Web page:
Even a cursory click around the Godin website shows the huge array of electric guitars in the Canadian firm's catalogue.
The new model we have revisits a classic design, albeit with an unmistakable Godin twist - its first ever set-neck single-cut.
So the Icon is Godin's first set-neck design as opposed to the more usual bolt-on models. Why now?
"We were waiting for the perfect guitar in our minds to release with this particular style of neck, and the Icon series guitars are those instruments," offers Godin's Richard Bunze.
"They're the perfect combination of craftsmanship and innovation, to whet the palette of any player who wants a very vibrant, resonant and electrifying guitar to bring down the house!" Indeed.
Aside from its set neck joint, the Type2 Convertible provides two of Seymour Duncan's most innovative recent pickups: the P-Rails. Effectively a P-90-style design with an additional 'rail' single-coil, the P-Rail, via a three-way mini switch, offers P-90 and rail single-coil sounds plus, when combined, a standard humbucking tonality.
With a mini switch for each pickup and a single three-way toggle selector, a wealth of pickup options are on offer. Most companies would probably leave the tonal options at that, but not Godin.
In addition, both the Icon 2 and Progression Boutique USB feature a small button that accesses the High-Definition Revoicer (HDR) circuitry.
"The HDR revoices and augments the frequency range of each pickup and allows the player to go from passive to active pickups with the push of a button," explains Bunze. "It provides extra bite, dynamic response and redefines the character of each pickup."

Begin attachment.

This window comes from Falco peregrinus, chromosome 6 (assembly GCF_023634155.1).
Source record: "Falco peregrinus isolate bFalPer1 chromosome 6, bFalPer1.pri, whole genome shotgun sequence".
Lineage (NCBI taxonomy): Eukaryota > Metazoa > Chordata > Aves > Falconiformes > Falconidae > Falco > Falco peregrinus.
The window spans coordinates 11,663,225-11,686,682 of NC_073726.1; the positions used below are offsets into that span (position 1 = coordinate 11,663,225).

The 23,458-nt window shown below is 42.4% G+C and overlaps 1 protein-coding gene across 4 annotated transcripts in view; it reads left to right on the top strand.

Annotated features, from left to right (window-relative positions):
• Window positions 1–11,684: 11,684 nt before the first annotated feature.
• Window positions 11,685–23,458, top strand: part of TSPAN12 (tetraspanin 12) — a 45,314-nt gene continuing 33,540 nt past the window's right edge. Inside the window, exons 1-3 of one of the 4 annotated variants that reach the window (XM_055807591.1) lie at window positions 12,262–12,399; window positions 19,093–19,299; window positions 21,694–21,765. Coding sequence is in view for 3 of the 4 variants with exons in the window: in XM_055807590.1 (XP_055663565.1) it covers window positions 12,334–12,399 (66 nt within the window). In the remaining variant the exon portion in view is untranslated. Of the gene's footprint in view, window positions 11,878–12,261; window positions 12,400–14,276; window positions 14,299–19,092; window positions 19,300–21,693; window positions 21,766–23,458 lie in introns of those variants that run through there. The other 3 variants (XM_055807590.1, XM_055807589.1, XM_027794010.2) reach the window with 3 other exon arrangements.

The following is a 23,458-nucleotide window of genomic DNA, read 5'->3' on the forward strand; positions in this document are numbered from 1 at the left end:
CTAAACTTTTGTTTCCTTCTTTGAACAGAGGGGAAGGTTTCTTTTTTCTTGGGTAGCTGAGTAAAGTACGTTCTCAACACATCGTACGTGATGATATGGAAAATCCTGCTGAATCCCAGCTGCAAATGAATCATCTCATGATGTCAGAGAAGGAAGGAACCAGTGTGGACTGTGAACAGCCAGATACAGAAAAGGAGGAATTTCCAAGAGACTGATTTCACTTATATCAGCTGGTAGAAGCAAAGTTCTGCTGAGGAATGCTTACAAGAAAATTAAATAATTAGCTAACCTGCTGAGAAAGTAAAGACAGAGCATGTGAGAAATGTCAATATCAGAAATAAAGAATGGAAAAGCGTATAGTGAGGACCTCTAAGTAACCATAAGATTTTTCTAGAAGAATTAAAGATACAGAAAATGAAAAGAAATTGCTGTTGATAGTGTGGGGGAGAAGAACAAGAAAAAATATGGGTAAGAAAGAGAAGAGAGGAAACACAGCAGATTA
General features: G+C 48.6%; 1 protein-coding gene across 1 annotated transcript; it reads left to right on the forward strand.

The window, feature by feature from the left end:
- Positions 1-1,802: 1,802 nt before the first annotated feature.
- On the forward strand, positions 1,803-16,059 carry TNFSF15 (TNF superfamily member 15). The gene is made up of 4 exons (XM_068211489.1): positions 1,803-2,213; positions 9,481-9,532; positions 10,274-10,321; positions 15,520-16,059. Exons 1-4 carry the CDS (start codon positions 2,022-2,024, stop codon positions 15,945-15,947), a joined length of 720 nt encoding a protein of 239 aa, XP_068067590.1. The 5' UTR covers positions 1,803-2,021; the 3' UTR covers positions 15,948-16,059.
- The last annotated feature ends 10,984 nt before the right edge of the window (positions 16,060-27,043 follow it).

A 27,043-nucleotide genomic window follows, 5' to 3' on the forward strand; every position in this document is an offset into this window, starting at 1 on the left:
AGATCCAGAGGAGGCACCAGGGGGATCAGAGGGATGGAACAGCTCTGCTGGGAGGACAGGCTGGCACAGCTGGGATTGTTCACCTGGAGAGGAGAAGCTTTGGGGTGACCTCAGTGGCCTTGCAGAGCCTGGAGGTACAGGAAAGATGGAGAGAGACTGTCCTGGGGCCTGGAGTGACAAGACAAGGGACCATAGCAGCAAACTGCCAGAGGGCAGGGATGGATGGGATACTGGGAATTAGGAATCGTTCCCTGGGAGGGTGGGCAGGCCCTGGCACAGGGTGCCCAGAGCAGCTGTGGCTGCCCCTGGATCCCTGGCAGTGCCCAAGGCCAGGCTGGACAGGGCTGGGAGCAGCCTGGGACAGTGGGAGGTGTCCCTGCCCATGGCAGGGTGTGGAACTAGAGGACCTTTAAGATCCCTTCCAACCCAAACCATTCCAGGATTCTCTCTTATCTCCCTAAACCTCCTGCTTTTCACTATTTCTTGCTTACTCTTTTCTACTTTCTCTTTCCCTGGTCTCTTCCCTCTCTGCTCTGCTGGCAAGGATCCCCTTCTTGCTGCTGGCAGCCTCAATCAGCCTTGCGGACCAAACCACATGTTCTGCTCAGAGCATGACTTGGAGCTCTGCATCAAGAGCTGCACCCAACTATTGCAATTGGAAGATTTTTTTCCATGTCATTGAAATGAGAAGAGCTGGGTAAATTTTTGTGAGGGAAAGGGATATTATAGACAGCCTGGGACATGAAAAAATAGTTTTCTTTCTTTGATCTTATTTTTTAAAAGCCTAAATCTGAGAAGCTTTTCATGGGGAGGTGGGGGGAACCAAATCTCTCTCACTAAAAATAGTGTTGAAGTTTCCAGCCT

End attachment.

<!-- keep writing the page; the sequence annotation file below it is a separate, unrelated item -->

Powered by an internal nine-volt battery, you can switch it in and out for each and every pickup setting and, as we'll see later in the review, it has a marked effect on the tone.
The physical construction is more standard, although the material used for the Icon's carved top differs depending on what finish you opt for.
The natural version features a mahogany cap, while our sunburst's example is maple; what's common to all Icons is a chambered mahogany body for additional resonance.
The mahogany neck features the same slinky headstock used on the 5th Avenue archtop and the ebony fingerboard has undergone a process described as 'Ergo-Cutting' where the edges of the 'board are carefully sanded and bevelled inwards to give a somewhat worn-in feel - a nice, pseudo boutique touch.
The P-Rails is a very powerful pickup and with the addition of the HDR circuit, tones can become very hot indeed.
To obtain what we'd describe as a traditional Les Paul-style classic rock rhythm tone, for example, we rolled a little of the tone off to help the smoothness.
The bridge pickup in humbucker mode eloquently provides that strident yet gainy Gary Moore sound and overall the Icon certainly has more cut than, for example, a Slash-style tone.
Engaging the HDR adds more mids and bite, although it falls short of the aggression of an EMG-89; combined with the bridge pickup's P-90 setting there's a spookily authentic Angus Young tone.
Clean settings are fat and full, and mixing the neck P-90 with the bridge single-coil provides a middly SG-style sound that's ideal for subtler blues passages.
Up the gain slightly and mix in the HDR here and there's more cut and high end added to the middly base. Think Pete Townshend armed with a boutique overdrive and his wall of HiWatts. In short, there are a lot of sounds here to explore.
The Type2, then, is well-balanced and lovely to play: an inspiring single-cut.
There's very little to dislike about the Icon, and if the relative complexity of P-Rails pickups and their switches puts you off, the Type2 Classic comes loaded with a Godin GHN1 humbucker in the bridge and a Seymour Duncan '59 in the neck.
However, such is the choice of tones available from the Convertible, we'd strongly recommend you give it a whirl. The chambered body ensures that it won't compromise your shoulder muscles and we honestly couldn't find a tone we didn't like.